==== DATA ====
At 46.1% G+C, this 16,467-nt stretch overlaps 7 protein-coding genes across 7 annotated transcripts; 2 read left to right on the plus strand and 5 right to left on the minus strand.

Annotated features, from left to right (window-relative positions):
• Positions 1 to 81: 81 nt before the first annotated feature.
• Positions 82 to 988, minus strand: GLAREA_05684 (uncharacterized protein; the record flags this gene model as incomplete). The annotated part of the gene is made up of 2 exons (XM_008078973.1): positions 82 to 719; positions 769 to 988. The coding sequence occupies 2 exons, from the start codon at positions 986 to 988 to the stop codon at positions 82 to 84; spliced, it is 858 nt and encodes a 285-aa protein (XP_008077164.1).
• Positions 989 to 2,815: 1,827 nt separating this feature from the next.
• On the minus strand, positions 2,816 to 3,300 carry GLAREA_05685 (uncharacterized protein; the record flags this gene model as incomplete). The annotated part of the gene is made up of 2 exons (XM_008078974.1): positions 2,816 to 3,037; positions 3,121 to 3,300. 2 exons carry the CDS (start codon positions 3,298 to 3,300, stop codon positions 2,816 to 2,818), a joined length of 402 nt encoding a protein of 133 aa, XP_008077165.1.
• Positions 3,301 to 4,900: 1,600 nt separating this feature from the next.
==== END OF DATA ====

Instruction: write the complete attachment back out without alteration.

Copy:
At 46.1% G+C, this 16,467-nt stretch overlaps 7 protein-coding genes across 7 annotated transcripts; 2 read left to right on the plus strand and 5 right to left on the minus strand.

Annotated features, from left to right (window-relative positions):
• Positions 1 to 81: 81 nt before the first annotated feature.
• Positions 82 to 988, minus strand: GLAREA_05684 (uncharacterized protein; the record flags this gene model as incomplete). The annotated part of the gene is made up of 2 exons (XM_008078973.1): positions 82 to 719; positions 769 to 988. The coding sequence occupies 2 exons, from the start codon at positions 986 to 988 to the stop codon at positions 82 to 84; spliced, it is 858 nt and encodes a 285-aa protein (XP_008077164.1).
• Positions 989 to 2,815: 1,827 nt separating this feature from the next.
• On the minus strand, positions 2,816 to 3,300 carry GLAREA_05685 (uncharacterized protein; the record flags this gene model as incomplete). The annotated part of the gene is made up of 2 exons (XM_008078974.1): positions 2,816 to 3,037; positions 3,121 to 3,300. 2 exons carry the CDS (start codon positions 3,298 to 3,300, stop codon positions 2,816 to 2,818), a joined length of 402 nt encoding a protein of 133 aa, XP_008077165.1.
• Positions 3,301 to 4,900: 1,600 nt separating this feature from the next.